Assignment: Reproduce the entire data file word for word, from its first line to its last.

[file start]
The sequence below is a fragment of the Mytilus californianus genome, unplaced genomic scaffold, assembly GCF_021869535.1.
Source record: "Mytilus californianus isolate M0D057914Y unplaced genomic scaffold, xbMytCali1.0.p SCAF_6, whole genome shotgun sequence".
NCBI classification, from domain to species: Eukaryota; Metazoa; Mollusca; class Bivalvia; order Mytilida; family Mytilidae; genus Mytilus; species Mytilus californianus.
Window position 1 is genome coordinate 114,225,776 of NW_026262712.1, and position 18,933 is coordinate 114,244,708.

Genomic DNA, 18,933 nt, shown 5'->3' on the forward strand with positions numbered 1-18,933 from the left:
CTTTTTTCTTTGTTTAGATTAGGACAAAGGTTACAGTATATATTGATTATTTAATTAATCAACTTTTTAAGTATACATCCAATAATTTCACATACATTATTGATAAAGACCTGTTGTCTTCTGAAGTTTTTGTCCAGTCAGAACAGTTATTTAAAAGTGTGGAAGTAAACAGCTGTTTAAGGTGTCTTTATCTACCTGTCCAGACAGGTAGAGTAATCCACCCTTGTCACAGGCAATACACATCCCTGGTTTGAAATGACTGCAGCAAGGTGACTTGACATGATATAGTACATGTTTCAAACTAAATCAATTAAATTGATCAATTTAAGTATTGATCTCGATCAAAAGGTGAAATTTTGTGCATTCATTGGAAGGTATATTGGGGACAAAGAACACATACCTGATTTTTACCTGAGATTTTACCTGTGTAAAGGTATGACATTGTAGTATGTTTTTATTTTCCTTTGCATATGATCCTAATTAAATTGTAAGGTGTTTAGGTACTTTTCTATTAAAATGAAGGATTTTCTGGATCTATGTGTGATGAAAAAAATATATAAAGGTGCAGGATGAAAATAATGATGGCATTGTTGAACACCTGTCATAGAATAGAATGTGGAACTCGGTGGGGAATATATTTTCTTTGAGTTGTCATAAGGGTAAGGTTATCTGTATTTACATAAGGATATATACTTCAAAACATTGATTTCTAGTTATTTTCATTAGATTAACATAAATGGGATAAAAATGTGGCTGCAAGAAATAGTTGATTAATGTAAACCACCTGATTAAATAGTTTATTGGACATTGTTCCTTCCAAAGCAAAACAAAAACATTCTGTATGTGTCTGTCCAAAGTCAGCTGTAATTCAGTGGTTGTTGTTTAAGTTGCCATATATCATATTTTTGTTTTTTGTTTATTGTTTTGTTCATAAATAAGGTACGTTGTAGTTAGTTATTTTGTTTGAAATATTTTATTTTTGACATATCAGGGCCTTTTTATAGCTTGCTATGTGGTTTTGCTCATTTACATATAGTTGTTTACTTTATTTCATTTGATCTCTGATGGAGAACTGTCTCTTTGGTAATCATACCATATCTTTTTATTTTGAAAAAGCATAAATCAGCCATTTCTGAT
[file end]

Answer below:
The sequence below is a fragment of the Mytilus californianus genome, unplaced genomic scaffold, assembly GCF_021869535.1.
Source record: "Mytilus californianus isolate M0D057914Y unplaced genomic scaffold, xbMytCali1.0.p SCAF_6, whole genome shotgun sequence".
NCBI classification, from domain to species: Eukaryota; Metazoa; Mollusca; class Bivalvia; order Mytilida; family Mytilidae; genus Mytilus; species Mytilus californianus.
Window position 1 is genome coordinate 114,225,776 of NW_026262712.1, and position 18,933 is coordinate 114,244,708.

Genomic DNA, 18,933 nt, shown 5'->3' on the forward strand with positions numbered 1-18,933 from the left:
CTTTTTTCTTTGTTTAGATTAGGACAAAGGTTACAGTATATATTGATTATTTAATTAATCAACTTTTTAAGTATACATCCAATAATTTCACATACATTATTGATAAAGACCTGTTGTCTTCTGAAGTTTTTGTCCAGTCAGAACAGTTATTTAAAAGTGTGGAAGTAAACAGCTGTTTAAGGTGTCTTTATCTACCTGTCCAGACAGGTAGAGTAATCCACCCTTGTCACAGGCAATACACATCCCTGGTTTGAAATGACTGCAGCAAGGTGACTTGACATGATATAGTACATGTTTCAAACTAAATCAATTAAATTGATCAATTTAAGTATTGATCTCGATCAAAAGGTGAAATTTTGTGCATTCATTGGAAGGTATATTGGGGACAAAGAACACATACCTGATTTTTACCTGAGATTTTACCTGTGTAAAGGTATGACATTGTAGTATGTTTTTATTTTCCTTTGCATATGATCCTAATTAAATTGTAAGGTGTTTAGGTACTTTTCTATTAAAATGAAGGATTTTCTGGATCTATGTGTGATGAAAAAAATATATAAAGGTGCAGGATGAAAATAATGATGGCATTGTTGAACACCTGTCATAGAATAGAATGTGGAACTCGGTGGGGAATATATTTTCTTTGAGTTGTCATAAGGGTAAGGTTATCTGTATTTACATAAGGATATATACTTCAAAACATTGATTTCTAGTTATTTTCATTAGATTAACATAAATGGGATAAAAATGTGGCTGCAAGAAATAGTTGATTAATGTAAACCACCTGATTAAATAGTTTATTGGACATTGTTCCTTCCAAAGCAAAACAAAAACATTCTGTATGTGTCTGTCCAAAGTCAGCTGTAATTCAGTGGTTGTTGTTTAAGTTGCCATATATCATATTTTTGTTTTTTGTTTATTGTTTTGTTCATAAATAAGGTACGTTGTAGTTAGTTATTTTGTTTGAAATATTTTATTTTTGACATATCAGGGCCTTTTTATAGCTTGCTATGTGGTTTTGCTCATTTACATATAGTTGTTTACTTTATTTCATTTGATCTCTGATGGAGAACTGTCTCTTTGGTAATCATACCATATCTTTTTATTTTGAAAAAGCATAAATCAGCCATTTCTGAT